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Title: Chemical Kinetic and Molecular Genetic Study of Selenium Oxyanion Reduction by Enterobactor cloacae SLD1a-1

Abstract

Microbial processes play an important role in the redox transformations of toxic selenium oxyanions. In this study, we employed chemical kinetic and molecular genetic techniques to investigate the mechanisms of Se(IV) and Se(VI) reduction by the facultative anaerobe Enterobacter cloacae SLD1a-1. The rates of microbial selenium oxyanion reduction were measured as a function of initial selenium oxyanion concentration (0-1.0 mM) and temperature (10-40 C), and mutagenesis studies were performed to identify the genes involved in the selenium oxyanion reduction pathway. The results indicate that Se(IV) reduction is significantly more rapid than the reduction of Se(VI). The kinetics of the reduction reactions were successfully quantified using the Michaelis-Menten kinetic equation. Both the rates of Se(VI) and Se(IV) reduction displayed strong temperature-dependence with Ea values of 121 and 71.2 kJ/mol, respectively. X-ray absorption near-edge spectra collected for the precipitates formed by Se(VI) and Se(IV) reduction confirmed the formation of Se(0). A miniTn5 transposon mutant of E. cloacae SLD1a-1 was isolated that had lost the ability to reduce Se(VI) but was not affected in Se(IV) reduction activity. Nucleotide sequence analysis revealed the transposon was inserted within a tatC gene, which encodes for a central protein in the twin arginine translocation system. Complementation bymore » the wild-type tatC sequence restored the ability of mutant strains to reduce Se(VI). The results suggest that Se(VI) reduction activity is dependent on enzyme export across the cytoplasmic membrane and that reduction of Se(VI) and Se(IV) are catalyzed by different enzymatic systems.« less

Authors:
; ;
Publication Date:
Research Org.:
Brookhaven National Lab. (BNL), Upton, NY (United States)
Sponsoring Org.:
Doe - Office Of Science
OSTI Identifier:
959793
Report Number(s):
BNL-82779-2009-JA
Journal ID: ISSN 0013-936X; ESTHAG; TRN: US201016%%937
DOE Contract Number:
DE-AC02-98CH10886
Resource Type:
Journal Article
Resource Relation:
Journal Name: Environmental Science and Technology; Journal Volume: 41
Country of Publication:
United States
Language:
English
Subject:
59 BASIC BIOLOGICAL SCIENCES; 99 GENERAL AND MISCELLANEOUS//MATHEMATICS, COMPUTING, AND INFORMATION SCIENCE; ABSORPTION; ARGININE; ENZYMES; EXPORTS; GENES; GENETICS; KINETIC EQUATIONS; KINETICS; MEMBRANES; MUTAGENESIS; MUTANTS; NUCLEOTIDES; PROTEINS; SELENIUM; STRAINS; STRUCTURAL CHEMICAL ANALYSIS; TEMPERATURE DEPENDENCE; TRANSLOCATION; TRANSPOSONS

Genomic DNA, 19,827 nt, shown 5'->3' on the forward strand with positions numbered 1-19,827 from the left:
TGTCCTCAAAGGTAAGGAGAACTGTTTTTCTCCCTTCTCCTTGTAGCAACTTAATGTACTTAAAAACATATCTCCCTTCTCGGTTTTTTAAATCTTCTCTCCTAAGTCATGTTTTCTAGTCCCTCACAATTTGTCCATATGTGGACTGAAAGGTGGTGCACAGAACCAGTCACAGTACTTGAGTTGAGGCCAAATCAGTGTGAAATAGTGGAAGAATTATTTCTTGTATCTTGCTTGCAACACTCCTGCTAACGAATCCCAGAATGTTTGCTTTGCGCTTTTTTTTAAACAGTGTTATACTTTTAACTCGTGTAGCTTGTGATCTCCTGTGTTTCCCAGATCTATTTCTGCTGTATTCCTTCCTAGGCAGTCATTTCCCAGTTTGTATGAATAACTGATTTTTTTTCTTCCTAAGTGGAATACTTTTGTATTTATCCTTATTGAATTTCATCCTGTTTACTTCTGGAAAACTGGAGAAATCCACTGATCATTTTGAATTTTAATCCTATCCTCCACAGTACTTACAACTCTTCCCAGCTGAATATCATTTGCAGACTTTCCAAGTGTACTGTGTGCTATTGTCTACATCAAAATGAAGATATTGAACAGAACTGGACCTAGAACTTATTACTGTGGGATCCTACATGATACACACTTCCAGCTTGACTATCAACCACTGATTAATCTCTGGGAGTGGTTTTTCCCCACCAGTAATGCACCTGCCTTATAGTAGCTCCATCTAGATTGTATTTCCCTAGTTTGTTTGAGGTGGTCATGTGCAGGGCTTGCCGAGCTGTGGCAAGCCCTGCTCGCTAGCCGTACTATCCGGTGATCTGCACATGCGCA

Citation Formats

Ma,J., Kobayashi, D., and Yee, N. Chemical Kinetic and Molecular Genetic Study of Selenium Oxyanion Reduction by Enterobactor cloacae SLD1a-1. United States: N. p., 2007. Web. doi:10.1021/es0712672.
Ma,J., Kobayashi, D., & Yee, N. Chemical Kinetic and Molecular Genetic Study of Selenium Oxyanion Reduction by Enterobactor cloacae SLD1a-1. United States. doi:10.1021/es0712672.
Ma,J., Kobayashi, D., and Yee, N. Mon . "Chemical Kinetic and Molecular Genetic Study of Selenium Oxyanion Reduction by Enterobactor cloacae SLD1a-1". United States. doi:10.1021/es0712672.
@article{osti_959793,
title = {Chemical Kinetic and Molecular Genetic Study of Selenium Oxyanion Reduction by Enterobactor cloacae SLD1a-1},
author = {Ma,J. and Kobayashi, D. and Yee, N.},
abstractNote = {Microbial processes play an important role in the redox transformations of toxic selenium oxyanions. In this study, we employed chemical kinetic and molecular genetic techniques to investigate the mechanisms of Se(IV) and Se(VI) reduction by the facultative anaerobe Enterobacter cloacae SLD1a-1. The rates of microbial selenium oxyanion reduction were measured as a function of initial selenium oxyanion concentration (0-1.0 mM) and temperature (10-40 C), and mutagenesis studies were performed to identify the genes involved in the selenium oxyanion reduction pathway. The results indicate that Se(IV) reduction is significantly more rapid than the reduction of Se(VI). The kinetics of the reduction reactions were successfully quantified using the Michaelis-Menten kinetic equation. Both the rates of Se(VI) and Se(IV) reduction displayed strong temperature-dependence with Ea values of 121 and 71.2 kJ/mol, respectively. X-ray absorption near-edge spectra collected for the precipitates formed by Se(VI) and Se(IV) reduction confirmed the formation of Se(0). A miniTn5 transposon mutant of E. cloacae SLD1a-1 was isolated that had lost the ability to reduce Se(VI) but was not affected in Se(IV) reduction activity. Nucleotide sequence analysis revealed the transposon was inserted within a tatC gene, which encodes for a central protein in the twin arginine translocation system. Complementation by the wild-type tatC sequence restored the ability of mutant strains to reduce Se(VI). The results suggest that Se(VI) reduction activity is dependent on enzyme export across the cytoplasmic membrane and that reduction of Se(VI) and Se(IV) are catalyzed by different enzymatic systems.},